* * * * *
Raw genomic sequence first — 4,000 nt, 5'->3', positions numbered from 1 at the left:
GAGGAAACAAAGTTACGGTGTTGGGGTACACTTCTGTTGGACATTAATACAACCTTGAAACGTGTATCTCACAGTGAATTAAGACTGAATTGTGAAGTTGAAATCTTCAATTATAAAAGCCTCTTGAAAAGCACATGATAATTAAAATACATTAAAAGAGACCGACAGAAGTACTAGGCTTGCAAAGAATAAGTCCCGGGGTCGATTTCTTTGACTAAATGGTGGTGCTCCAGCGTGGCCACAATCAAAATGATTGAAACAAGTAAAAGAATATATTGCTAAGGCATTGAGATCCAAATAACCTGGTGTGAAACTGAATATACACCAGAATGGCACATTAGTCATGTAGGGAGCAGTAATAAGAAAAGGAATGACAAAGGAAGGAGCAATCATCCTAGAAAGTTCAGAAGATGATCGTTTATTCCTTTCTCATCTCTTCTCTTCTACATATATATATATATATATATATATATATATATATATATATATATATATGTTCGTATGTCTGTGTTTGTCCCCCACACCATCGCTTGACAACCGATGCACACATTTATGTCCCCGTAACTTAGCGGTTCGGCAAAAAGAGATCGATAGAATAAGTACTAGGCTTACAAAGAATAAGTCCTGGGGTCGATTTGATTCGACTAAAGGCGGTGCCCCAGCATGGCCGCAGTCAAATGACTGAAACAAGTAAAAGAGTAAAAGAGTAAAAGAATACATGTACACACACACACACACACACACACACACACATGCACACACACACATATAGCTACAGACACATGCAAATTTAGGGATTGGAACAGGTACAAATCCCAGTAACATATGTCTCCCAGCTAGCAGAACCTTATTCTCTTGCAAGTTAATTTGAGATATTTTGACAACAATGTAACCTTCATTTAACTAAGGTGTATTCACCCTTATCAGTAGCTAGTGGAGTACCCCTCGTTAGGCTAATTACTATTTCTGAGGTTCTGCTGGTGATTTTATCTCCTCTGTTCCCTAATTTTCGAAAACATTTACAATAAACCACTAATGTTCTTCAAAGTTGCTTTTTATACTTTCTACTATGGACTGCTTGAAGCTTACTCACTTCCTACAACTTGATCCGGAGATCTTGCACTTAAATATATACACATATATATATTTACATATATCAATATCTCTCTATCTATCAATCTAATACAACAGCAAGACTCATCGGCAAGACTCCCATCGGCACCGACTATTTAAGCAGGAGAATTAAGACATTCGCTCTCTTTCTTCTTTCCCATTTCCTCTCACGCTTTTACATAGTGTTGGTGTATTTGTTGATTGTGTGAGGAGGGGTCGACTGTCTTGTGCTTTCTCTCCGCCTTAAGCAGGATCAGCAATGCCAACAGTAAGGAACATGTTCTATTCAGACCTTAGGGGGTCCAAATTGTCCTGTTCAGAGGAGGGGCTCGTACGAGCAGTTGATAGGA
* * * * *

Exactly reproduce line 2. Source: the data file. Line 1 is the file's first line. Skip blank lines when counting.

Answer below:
GAGGAAACAAAGTTACGGTGTTGGGGTACACTTCTGTTGGACATTAATACAACCTTGAAACGTGTATCTCACAGTGAATTAAGACTGAATTGTGAAGTTGAAATCTTCAATTATAAAAGCCTCTTGAAAAGCACATGATAATTAAAATACATTAAAAGAGACCGACAGAAGTACTAGGCTTGCAAAGAATAAGTCCCGGGGTCGATTTCTTTGACTAAATGGTGGTGCTCCAGCGTGGCCACAATCAAAATGATTGAAACAAGTAAAAGAATATATTGCTAAGGCATTGAGATCCAAATAACCTGGTGTGAAACTGAATATACACCAGAATGGCACATTAGTCATGTAGGGAGCAGTAATAAGAAAAGGAATGACAAAGGAAGGAGCAATCATCCTAGAAAGTTCAGAAGATGATCGTTTATTCCTTTCTCATCTCTTCTCTTCTACATATATATATATATATATATATATATATATATATATATATATATATATGTTCGTATGTCTGTGTTTGTCCCCCACACCATCGCTTGACAACCGATGCACACATTTATGTCCCCGTAACTTAGCGGTTCGGCAAAAAGAGATCGATAGAATAAGTACTAGGCTTACAAAGAATAAGTCCTGGGGTCGATTTGATTCGACTAAAGGCGGTGCCCCAGCATGGCCGCAGTCAAATGACTGAAACAAGTAAAAGAGTAAAAGAGTAAAAGAATACATGTACACACACACACACACACACACACACACACATGCACACACACACATATAGCTACAGACACATGCAAATTTAGGGATTGGAACAGGTACAAATCCCAGTAACATATGTCTCCCAGCTAGCAGAACCTTATTCTCTTGCAAGTTAATTTGAGATATTTTGACAACAATGTAACCTTCATTTAACTAAGGTGTATTCACCCTTATCAGTAGCTAGTGGAGTACCCCTCGTTAGGCTAATTACTATTTCTGAGGTTCTGCTGGTGATTTTATCTCCTCTGTTCCCTAATTTTCGAAAACATTTACAATAAACCACTAATGTTCTTCAAAGTTGCTTTTTATACTTTCTACTATGGACTGCTTGAAGCTTACTCACTTCCTACAACTTGATCCGGAGATCTTGCACTTAAATATATACACATATATATATTTACATATATCAATATCTCTCTATCTATCAATCTAATACAACAGCAAGACTCATCGGCAAGACTCCCATCGGCACCGACTATTTAAGCAGGAGAATTAAGACATTCGCTCTCTTTCTTCTTTCCCATTTCCTCTCACGCTTTTACATAGTGTTGGTGTATTTGTTGATTGTGTGAGGAGGGGTCGACTGTCTTGTGCTTTCTCTCCGCCTTAAGCAGGATCAGCAATGCCAACAGTAAGGAACATGTTCTATTCAGACCTTAGGGGGTCCAAATTGTCCTGTTCAGAGGAGGGGCTCGTACGAGCAGTTGATAGGA